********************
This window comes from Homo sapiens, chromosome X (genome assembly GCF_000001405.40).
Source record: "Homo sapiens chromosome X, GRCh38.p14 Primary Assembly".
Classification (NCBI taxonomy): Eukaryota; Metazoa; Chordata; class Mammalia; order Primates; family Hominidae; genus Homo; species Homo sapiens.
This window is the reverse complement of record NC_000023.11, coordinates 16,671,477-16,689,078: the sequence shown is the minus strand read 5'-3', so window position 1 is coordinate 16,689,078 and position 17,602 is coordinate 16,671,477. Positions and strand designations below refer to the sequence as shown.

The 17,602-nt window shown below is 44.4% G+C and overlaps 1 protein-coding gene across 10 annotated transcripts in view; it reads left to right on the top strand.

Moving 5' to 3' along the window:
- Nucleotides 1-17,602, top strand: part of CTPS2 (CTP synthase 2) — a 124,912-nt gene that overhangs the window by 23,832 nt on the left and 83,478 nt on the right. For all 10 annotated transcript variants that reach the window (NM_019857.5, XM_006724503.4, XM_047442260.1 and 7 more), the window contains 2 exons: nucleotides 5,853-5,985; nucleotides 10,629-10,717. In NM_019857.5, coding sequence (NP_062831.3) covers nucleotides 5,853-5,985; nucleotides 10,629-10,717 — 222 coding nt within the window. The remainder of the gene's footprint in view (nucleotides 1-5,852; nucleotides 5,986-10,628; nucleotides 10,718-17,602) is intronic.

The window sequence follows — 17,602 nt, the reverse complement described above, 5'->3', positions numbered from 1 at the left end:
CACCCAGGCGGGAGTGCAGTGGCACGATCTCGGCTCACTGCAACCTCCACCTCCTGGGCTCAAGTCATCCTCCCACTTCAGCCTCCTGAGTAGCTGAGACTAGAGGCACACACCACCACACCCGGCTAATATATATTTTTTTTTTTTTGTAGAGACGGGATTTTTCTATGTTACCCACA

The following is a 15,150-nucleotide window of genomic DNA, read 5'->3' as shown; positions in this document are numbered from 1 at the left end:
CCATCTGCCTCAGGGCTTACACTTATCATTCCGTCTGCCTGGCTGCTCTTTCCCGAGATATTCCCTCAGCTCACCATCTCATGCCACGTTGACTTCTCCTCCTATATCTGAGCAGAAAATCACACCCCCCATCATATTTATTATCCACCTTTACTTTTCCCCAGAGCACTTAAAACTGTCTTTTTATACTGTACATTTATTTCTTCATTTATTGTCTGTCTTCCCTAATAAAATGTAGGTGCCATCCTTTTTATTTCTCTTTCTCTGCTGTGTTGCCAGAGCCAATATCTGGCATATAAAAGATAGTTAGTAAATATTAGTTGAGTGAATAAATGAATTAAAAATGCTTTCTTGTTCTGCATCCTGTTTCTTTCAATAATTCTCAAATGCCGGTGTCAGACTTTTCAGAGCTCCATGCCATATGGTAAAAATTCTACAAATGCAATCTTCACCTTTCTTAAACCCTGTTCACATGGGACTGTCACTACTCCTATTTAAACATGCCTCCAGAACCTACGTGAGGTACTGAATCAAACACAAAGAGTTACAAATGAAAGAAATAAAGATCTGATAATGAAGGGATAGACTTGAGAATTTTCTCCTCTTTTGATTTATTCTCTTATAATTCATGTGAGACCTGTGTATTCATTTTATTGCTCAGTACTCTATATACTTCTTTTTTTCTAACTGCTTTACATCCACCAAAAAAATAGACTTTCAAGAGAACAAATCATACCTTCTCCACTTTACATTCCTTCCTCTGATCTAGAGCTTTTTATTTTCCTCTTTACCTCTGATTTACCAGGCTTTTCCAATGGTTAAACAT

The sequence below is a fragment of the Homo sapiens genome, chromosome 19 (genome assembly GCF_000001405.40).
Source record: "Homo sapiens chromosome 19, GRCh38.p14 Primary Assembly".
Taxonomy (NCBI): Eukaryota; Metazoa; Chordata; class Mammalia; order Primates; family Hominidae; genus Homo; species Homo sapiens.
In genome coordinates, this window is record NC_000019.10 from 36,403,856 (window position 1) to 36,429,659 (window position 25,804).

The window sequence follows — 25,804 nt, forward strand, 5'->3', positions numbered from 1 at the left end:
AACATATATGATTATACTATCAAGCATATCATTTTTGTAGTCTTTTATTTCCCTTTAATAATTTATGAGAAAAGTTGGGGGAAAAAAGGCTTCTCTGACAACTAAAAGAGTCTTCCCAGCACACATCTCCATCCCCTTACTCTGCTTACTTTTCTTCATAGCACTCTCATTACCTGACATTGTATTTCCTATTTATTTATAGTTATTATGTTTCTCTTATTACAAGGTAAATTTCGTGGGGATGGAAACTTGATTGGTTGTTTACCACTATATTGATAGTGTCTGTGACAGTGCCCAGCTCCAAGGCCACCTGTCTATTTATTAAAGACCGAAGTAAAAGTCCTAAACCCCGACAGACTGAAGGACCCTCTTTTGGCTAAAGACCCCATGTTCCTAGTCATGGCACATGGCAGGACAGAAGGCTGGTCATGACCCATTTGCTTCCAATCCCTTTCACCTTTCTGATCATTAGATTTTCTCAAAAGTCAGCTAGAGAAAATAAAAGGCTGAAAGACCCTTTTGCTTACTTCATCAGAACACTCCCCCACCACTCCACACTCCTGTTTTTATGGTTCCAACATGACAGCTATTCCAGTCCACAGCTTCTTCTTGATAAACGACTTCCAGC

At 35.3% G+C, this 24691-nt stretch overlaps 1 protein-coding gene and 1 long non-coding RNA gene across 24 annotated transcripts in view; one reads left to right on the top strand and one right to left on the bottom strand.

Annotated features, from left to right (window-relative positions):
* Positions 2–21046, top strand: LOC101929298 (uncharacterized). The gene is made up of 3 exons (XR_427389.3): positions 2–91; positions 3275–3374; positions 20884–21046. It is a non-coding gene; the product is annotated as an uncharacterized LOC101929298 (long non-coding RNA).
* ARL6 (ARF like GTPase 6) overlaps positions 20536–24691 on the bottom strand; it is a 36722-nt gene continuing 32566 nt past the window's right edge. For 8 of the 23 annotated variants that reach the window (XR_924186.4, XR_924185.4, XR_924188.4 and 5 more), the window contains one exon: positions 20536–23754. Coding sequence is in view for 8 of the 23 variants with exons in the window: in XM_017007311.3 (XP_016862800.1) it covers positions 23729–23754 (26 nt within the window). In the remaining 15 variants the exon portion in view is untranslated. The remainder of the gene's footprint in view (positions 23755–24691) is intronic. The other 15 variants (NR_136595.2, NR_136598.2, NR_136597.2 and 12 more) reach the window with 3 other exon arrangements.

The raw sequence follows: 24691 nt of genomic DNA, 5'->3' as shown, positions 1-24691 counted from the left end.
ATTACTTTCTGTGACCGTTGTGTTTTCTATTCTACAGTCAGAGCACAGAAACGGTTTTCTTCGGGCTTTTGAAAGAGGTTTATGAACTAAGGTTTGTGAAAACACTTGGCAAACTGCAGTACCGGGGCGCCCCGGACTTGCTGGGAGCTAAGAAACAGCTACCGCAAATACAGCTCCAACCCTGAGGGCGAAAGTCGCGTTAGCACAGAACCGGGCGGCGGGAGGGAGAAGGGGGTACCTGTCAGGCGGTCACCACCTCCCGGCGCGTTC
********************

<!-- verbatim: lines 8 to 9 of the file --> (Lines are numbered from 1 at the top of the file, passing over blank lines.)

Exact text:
The window sequence follows — 17,602 nt, the reverse complement described above, 5'->3', positions numbered from 1 at the left end:
CACCCAGGCGGGAGTGCAGTGGCACGATCTCGGCTCACTGCAACCTCCACCTCCTGGGCTCAAGTCATCCTCCCACTTCAGCCTCCTGAGTAGCTGAGACTAGAGGCACACACCACCACACCCGGCTAATATATATTTTTTTTTTTTTGTAGAGACGGGATTTTTCTATGTTACCCACA